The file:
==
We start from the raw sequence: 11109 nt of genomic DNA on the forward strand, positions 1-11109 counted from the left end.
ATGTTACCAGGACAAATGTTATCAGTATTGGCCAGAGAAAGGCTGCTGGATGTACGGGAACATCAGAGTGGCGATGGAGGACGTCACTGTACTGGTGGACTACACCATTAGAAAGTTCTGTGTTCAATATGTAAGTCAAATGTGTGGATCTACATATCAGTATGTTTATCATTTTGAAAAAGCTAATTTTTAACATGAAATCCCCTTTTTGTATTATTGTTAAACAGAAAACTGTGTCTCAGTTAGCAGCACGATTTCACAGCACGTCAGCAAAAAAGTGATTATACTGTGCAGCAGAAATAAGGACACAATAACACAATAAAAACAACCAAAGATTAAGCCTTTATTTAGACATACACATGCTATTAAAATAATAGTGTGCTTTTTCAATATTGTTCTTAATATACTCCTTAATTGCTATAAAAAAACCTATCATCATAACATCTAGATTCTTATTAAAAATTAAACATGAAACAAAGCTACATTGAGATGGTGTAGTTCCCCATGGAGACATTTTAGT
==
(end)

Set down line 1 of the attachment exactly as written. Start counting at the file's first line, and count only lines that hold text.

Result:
We start from the raw sequence: 11109 nt of genomic DNA on the forward strand, positions 1-11109 counted from the left end.